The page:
Those who work hard and earn a higher income for themselves are taxed more.

Children's soccer games and other sports are becoming "non-competitive" where "everyone is a winner" and no one child or team is allowed to be considered "better" than another.

While teaching a catechism class of fourth graders last year, instead of giving the students a paper and pencil review sheet, I split them into two teams and held a "game-show" in my classroom. When I told the kids how they could win, more than one said to me, "But that's not fair. Some of us may lose."

This push of a false "equality" grooms children into adults who are unprepared for the competitive real world. These adults are left on their own, still believing that they are entitled to a participation trophy. They think they are entitled to a decent sum of money, comfortable house, iphone, and whatever other items their hearts believe will make them "happy."

You don't get a trophy for participation. You have to play the game of life. (...and I don't mean the Hasbro game.)

From retrieved on 11/17/14
"Harrison Bergeron" is copyrighted by Kurt Vonnegut, Jr., 1961.

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Saturday, October 18, 2014

A Rooster Crowed in Physics

Something pretty cool happened in  my physics class last week.

"Write your name down on a piece of paper," Professor M. instructed. The class grumbled. "Don't worry, I'm not making you take a quiz." He slyly smiled. "I want you to answer this: Where do you get your freedom from?"

From where do I get my freedom? I thought this was physics class, not history. Some students quickly scratched down an answer, while others sat thinking.

Well, God gives us our free-will...but I'm pretty sure that's not what he's looking for. Okay mind, pull up those files from government class...I know this is in some founding document. Let's just go with the Bill of Rights since the Amendments gives us all those rights. That should cover it. I should still mention free-will though, because we still have the freedom to break laws and ignore the rights of others.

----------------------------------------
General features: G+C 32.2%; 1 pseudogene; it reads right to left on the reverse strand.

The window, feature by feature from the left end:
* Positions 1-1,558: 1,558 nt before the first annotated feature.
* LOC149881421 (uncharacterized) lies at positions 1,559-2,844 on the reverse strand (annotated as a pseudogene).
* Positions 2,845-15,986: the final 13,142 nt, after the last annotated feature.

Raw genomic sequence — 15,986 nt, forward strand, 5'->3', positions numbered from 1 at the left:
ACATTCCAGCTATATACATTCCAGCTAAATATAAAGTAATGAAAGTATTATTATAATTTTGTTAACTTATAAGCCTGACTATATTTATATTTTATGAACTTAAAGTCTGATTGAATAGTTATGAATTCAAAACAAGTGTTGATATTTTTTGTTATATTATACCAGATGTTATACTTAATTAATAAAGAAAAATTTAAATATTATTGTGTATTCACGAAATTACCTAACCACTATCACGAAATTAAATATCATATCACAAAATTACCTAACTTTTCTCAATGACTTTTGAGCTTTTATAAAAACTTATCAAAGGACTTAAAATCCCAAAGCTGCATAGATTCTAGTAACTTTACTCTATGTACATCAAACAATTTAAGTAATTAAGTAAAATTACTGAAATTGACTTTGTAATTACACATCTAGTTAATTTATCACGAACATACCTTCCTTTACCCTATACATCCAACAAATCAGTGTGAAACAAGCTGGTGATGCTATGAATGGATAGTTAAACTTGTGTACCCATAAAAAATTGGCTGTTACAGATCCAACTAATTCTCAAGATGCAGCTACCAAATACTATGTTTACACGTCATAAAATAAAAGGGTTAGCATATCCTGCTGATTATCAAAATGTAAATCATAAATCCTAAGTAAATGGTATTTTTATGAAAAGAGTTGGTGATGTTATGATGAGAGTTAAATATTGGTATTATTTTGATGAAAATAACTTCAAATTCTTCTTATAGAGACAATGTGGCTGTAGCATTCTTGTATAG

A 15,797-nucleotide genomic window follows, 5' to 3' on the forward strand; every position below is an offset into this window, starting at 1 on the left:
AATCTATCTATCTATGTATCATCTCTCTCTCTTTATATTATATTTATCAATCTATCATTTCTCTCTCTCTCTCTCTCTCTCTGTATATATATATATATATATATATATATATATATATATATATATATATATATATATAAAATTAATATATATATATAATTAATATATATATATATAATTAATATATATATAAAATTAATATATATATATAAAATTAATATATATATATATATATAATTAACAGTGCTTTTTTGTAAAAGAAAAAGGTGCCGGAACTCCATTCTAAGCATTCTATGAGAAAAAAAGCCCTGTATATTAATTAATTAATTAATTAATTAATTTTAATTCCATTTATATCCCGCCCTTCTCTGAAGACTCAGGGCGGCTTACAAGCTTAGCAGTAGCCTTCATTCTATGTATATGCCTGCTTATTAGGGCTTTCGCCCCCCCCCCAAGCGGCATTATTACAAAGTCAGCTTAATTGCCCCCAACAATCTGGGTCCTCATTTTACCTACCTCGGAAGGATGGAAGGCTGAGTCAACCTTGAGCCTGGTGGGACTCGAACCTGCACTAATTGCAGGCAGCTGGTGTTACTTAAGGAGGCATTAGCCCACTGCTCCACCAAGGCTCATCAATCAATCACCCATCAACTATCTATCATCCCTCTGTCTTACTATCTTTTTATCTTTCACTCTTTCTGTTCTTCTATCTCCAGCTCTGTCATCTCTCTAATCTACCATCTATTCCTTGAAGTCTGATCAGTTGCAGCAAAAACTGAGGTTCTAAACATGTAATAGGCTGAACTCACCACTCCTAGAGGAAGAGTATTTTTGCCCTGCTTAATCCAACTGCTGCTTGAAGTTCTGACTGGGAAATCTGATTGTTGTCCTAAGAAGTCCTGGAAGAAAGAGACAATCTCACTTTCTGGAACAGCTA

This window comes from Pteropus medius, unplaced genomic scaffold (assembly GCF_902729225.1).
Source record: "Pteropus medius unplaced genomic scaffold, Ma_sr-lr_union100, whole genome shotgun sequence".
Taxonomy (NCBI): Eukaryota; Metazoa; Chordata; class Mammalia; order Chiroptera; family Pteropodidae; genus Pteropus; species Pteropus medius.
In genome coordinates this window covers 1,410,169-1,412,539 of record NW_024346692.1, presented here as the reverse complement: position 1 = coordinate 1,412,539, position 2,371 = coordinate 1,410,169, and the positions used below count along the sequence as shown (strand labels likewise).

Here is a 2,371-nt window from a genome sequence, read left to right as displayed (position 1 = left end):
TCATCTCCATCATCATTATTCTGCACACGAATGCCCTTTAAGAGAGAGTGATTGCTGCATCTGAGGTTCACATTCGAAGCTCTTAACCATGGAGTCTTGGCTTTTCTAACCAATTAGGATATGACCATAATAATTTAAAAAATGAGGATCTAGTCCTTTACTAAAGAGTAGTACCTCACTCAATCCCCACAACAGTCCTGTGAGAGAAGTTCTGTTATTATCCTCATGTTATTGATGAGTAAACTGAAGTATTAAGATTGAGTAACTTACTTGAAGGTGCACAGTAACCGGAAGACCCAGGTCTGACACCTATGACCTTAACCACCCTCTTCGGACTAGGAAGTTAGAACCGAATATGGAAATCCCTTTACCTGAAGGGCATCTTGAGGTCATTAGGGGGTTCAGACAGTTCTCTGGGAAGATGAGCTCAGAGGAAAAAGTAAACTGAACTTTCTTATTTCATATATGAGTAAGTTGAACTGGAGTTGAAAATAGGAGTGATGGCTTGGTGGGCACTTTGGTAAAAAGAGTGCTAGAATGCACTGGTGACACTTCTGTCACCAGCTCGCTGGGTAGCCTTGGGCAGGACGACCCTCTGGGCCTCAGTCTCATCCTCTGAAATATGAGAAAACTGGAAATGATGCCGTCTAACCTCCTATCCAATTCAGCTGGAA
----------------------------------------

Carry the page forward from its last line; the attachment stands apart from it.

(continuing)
"We have natural freedom because of free-will. Much of our freedom and rights were established in the Bill of Rights."

Yeah, I'll agree that it was a pretty lousy response. But my brain was on frictional forces, not founding fathers.

He collected and silently reviewed our responses while we went back to physics problems. At the end of class he said, "Just as I suspected--a typical class. Many of you said that the soldiers give us our freedom, or the government. The government can't give you any freedom--if anything they take it away! So where do we get our freedom from?" he asked again.

"As written in the Declaration of Independence: 'We hold these truths to be self-evident, that all men are created equal, that they are endowed by their Creator with certain unalienable Rights, that among these are Life, Liberty and the pursuit of Happiness.'" He recited with eloquence.

Then my physics professor said, "You get your freedom from GOD."

The room was silent.

The student to my left shifted in his chair and began to rapidly tap his finger on his notebook before challenging, "What if you don't believe in God?"

Professor smiled, "He gives you that freedom to not believe in Him."

The agitated student then pointedly asked, "Which god?"

To which my professor firmly replied, "THE God."

All the while I sat in my chair beaming with admiration. His answer was so unexpected and refreshing, especially in today's society where God is pushed out of the public place, particularly from schools.

We no longer recite our Pledge of Allegiance to the flag of this nation united as one under God. "In God We Trust" is no longer on the face of the dollar coin, but on the edge. This clearly makes the statement that soon He will be pushed right off the edge. There are countless stories of students being reprimanded for even saying "God bless you" when someone sneezes, or for praying before their lunch. Coaches are getting suspended for encouraging prayer before games...the list goes on and on.

I see it in myself. As I walked down the hall after class, I reflected on my answer. Why did I not write down my original thought? Evidently, I too have fallen for the "God doesn't belong in school" mantra. This upsets me. What was I afraid of? Government? The school? A scoff? ...I was fearing these things above God.